The Arts District has been L.A.'s worst kept secret in recent years. The affordable "arts" aspect of the area has mostly given way to sleek eateries and industrial-themed breweries. Its transition away from an under-the-radar neighborhood has meant that developments like One Santa Fe and the Smorgusburg LA-adjacent ROW DTLA seem almost expected. But Sixth & Alameda is truly surprising.
Irvine-based developer Suncal has unveiled renderings for its $2 billion development Sixth & Alameda. A 15-acre site currently occupied by produce warehouses would be cleared and replaced by two skyscrapers as well as rows of colorful, greenery-clad concrete buildings, according to the Downtown News.
About those skyscrapers: The plans call for two 58-floor towers along Alameda Street (by comparison, both the U.S. Bank Tower and the topped-out Wilshire Grand contain 73 floors). Today, you'll find few buildings in the Arts District above five or six floors. The L.A. Times estimates the towers at more than 700 feet, which would rank them among Downtown's tallest.
Swiss architecture firm Herzog & de Meuron, who are behind San Francisco's de Young Museum, are leading the design of the development with assistance from some L.A.-based architects: prolific local firm A.C. Martin, who's been responsible for a number of Downtown landmarks, and landscape architect Mia Lehrer and Associates, who are leading the design of the Grand Park-adjacent FAB Park.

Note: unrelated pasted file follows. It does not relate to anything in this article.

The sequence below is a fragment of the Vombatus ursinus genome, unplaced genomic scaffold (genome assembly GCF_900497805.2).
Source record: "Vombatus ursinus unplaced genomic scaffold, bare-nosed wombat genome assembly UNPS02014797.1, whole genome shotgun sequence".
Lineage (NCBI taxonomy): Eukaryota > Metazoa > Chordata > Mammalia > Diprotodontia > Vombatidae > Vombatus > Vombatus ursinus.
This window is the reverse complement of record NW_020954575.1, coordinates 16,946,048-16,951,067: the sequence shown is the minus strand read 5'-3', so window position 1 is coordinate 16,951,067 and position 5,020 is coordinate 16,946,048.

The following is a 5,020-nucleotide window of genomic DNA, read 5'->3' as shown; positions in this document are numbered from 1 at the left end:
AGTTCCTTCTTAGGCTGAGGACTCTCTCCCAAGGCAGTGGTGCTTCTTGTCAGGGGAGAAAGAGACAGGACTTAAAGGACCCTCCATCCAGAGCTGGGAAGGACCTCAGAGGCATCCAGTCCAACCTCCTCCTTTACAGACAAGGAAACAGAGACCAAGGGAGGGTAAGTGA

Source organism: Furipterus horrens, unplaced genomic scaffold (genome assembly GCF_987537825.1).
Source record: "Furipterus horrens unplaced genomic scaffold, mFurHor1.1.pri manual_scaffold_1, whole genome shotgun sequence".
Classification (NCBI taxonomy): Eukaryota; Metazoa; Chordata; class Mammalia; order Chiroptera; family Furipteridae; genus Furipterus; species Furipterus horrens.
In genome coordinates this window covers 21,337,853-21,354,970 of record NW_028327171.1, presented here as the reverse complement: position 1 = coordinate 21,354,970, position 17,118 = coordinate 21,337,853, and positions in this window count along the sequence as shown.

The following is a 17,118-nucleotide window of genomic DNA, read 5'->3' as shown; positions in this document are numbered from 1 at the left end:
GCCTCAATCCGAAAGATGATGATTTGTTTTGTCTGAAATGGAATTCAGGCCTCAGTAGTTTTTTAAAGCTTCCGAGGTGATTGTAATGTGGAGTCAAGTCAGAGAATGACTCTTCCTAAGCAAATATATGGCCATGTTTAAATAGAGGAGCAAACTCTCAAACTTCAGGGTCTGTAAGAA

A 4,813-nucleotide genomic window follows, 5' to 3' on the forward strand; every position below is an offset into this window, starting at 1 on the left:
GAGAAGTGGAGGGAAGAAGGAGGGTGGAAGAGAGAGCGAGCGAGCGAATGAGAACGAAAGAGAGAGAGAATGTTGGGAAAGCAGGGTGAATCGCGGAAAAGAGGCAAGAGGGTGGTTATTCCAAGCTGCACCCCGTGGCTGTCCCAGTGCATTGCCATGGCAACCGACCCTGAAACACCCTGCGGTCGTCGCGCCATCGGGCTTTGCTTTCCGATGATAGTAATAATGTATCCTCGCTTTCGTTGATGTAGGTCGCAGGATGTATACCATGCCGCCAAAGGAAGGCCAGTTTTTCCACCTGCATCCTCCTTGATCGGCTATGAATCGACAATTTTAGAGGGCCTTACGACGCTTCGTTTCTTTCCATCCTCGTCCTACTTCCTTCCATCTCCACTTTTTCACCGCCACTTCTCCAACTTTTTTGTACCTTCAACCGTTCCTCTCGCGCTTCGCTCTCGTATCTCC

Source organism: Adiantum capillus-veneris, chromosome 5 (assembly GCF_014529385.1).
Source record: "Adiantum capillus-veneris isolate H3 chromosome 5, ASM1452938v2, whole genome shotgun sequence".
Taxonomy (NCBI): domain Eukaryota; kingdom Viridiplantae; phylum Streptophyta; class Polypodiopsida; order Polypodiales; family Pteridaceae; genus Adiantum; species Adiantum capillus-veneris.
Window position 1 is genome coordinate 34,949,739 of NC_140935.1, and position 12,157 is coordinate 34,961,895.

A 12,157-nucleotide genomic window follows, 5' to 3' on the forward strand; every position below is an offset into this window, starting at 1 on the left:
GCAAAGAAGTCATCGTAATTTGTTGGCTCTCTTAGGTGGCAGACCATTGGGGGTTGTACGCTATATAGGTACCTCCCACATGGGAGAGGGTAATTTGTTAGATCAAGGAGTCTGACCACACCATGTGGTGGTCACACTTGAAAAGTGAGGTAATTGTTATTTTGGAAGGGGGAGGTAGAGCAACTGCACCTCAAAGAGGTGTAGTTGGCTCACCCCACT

The towers and adjacent mixed-use complex would tally up millions of square feet of floor space for 1,305 apartments and 431 condos as well as hotel, office, school and cultural space. Most Angelenos would likely find themselves interacting with the pedestrian-friendly alleyways of shops and restaurants in the low-rise section of the complex.
The project should likely start its city approval process sometime this week, an undertaking that could take up to two years, with a three-phase construction timeline coming some time after that.
Sixth & Alameda is certainly unlike anything else in the Arts District. The neighborhood is changing—and has already changed—in astonishingly rapid fashion. Sixth & Alameda, though, is the first truly urban project planned for a largely suburban-style slice of Downtown. It's only blocks from Skid Row but squarely in the epicenter of the Arts District's cultural pull. In other words, we expect plenty of differing opinions on this one—let us know your thoughts in the comments.
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